Nearly everyone took the day off Friday from Florida A&M University, an official school holiday to start off the Memorial Day weekend.
Not Rick Givens.
Givens can't afford a day off. Just hours after being tapped to run FAMU's Division of Audit and Compliance, Givens already had plenty to do.
He inherited quite the challenge.
For the past year — starting months before attention turned to FAMU for the hazing death of one of its students — state leaders and law firms have been looking into more than a dozen university audits that seemed to have been essentially fabricated. Under the audit office's former leader, 15 "executive summaries" of audits were turned into university officials before any actual auditing was done.
Those included reviews of controls for grade changes, information technology fees, contracts and grants, and revenues from athletics.
"I don't know if he just got swamped or got in a hurry or whatever," Givens said about his predecessor, who abruptly resigned after a report detailed the findings last year. "We just have to proceed with doing our job. … It'll be a challenge, but I think we're ready to try to move forward."
He knew what he was getting into.
Givens, 60, a soft-spoken certified public accountant from Tallahassee, has already been working as the interim audit leader for months.
Not only that, he previously worked for the Florida Auditor General. He was there when FAMU grabbed headlines in the late '90s and early 2000s for financial mismanagement: professors and graduate students missing paychecks; a financial aid officer accepting bribes for submitting fake records for extra aid; questionable spending in the grant office; and the disappearance of thousands of dollars worth of campus property, to name just a handful of issues.
He worked on the last audit before president James Ammons took over in 2007, promising to clean things up. At that time, state leaders were calling for a criminal investigation into FAMU's finances, and the university's accreditation was at risk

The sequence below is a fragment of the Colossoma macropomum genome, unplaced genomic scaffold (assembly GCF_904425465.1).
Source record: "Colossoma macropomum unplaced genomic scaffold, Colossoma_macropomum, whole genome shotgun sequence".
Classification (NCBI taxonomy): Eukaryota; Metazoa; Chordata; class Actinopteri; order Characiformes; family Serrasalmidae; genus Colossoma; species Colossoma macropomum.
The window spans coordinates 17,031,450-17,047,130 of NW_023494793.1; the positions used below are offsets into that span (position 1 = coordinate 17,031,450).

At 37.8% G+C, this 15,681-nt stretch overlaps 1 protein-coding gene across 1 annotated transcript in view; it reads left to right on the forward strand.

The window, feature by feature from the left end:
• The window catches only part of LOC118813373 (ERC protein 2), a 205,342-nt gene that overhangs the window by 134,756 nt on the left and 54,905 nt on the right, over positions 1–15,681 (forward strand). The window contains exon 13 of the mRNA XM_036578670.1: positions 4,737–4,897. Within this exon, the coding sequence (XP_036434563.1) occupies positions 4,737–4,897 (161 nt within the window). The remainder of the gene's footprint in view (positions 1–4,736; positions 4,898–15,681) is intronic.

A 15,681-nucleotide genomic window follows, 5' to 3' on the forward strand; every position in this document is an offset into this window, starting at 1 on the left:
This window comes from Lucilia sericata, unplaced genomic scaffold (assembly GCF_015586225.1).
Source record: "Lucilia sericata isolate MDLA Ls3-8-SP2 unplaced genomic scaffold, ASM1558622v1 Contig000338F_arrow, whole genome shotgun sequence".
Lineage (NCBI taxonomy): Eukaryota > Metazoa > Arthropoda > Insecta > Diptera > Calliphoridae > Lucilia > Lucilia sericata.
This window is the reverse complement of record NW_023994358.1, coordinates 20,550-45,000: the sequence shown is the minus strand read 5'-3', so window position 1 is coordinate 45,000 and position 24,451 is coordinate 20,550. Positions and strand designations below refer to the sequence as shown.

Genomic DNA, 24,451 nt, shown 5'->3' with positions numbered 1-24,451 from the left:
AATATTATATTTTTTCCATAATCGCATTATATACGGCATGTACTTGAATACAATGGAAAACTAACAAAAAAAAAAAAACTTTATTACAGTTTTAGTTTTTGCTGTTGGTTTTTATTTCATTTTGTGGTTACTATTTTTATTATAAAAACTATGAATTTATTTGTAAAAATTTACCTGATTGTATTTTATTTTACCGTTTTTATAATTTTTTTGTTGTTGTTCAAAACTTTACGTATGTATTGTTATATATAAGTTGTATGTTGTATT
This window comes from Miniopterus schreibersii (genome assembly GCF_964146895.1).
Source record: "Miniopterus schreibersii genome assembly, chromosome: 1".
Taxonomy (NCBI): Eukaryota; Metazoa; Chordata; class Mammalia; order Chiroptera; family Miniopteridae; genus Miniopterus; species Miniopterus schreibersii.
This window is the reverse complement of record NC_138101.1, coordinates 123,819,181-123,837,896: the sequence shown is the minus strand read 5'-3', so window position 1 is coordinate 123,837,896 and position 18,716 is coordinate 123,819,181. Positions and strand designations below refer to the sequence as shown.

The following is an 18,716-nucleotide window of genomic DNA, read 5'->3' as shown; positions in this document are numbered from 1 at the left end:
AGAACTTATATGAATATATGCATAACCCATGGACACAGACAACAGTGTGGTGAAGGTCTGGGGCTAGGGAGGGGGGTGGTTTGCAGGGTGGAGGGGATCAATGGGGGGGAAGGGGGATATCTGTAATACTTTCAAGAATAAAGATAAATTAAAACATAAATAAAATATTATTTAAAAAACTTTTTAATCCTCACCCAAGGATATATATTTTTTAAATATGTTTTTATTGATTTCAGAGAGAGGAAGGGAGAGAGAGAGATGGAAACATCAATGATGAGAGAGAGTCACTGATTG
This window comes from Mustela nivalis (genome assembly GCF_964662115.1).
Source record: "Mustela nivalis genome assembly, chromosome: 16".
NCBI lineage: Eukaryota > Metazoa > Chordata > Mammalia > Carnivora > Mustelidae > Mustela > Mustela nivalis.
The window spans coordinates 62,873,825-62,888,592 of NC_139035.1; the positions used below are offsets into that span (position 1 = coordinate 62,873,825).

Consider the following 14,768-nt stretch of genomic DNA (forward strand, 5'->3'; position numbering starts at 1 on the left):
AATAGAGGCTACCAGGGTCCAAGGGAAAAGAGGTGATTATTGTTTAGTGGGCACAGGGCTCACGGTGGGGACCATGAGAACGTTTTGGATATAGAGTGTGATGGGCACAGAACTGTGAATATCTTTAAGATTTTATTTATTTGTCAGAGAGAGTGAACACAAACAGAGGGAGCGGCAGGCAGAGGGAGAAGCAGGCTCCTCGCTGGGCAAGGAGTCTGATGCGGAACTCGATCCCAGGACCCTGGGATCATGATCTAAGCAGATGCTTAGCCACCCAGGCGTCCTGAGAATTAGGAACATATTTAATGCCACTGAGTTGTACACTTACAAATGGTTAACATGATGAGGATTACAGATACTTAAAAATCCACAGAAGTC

To say the university is headed back in that direction, Givens said, would be "overreacting."
Still, the trouble at hand isn't exactly minor.
It started in early summer 2011, when FAMU gave the Board of Governors a number of summaries of campus audits. The board asked FAMU for the full audits backing up the reports. About the same time, the state university system inspector general received two whistle-blower complaints alleging that those summaries were made up, with no work done to support them.
FAMU hired an outside law firm, Sniffen and Spellman, to look into it.
Here's what they found:
• Fifteen audit or review reports were submitted to the university's Board of Trustees in the form of summaries, "when, at the time the reports were submitted, no final report had ever been prepared," the law firm concluded.
• Thirteen similarly unsubstantiated reports were submitted to the Florida Board of Governors.
• FAMU's Division of Audit and Compliance did not have a quality assurance plan in place, nor did it conduct risk assessments.
• The report, released Nov. 9, blamed the office's leader, Charles O'Duor, who resigned less than a week later.
In the months that followed, state university system chancellor Frank Brogan and the Board of Governors ordered the university to complete those audits, review how the office is overseen and begin another independent assessment of the office's quality assurance program.
FAMU hired two more outside firms, Accretive Solutions and Ernst & Young, to help sort out the issues.
The school ultimately decided to redo only eight of the 15 troubled audits, Givens said, after auditors were able to substantiate seven of the summaries. He said the rest would be completed next month, around the same time the FAMU Board of Trustees meets to formally vote on Givens' hiring.
Kim Wilmath can be reached at firstname.lastname@example.org or (813) 226-3337.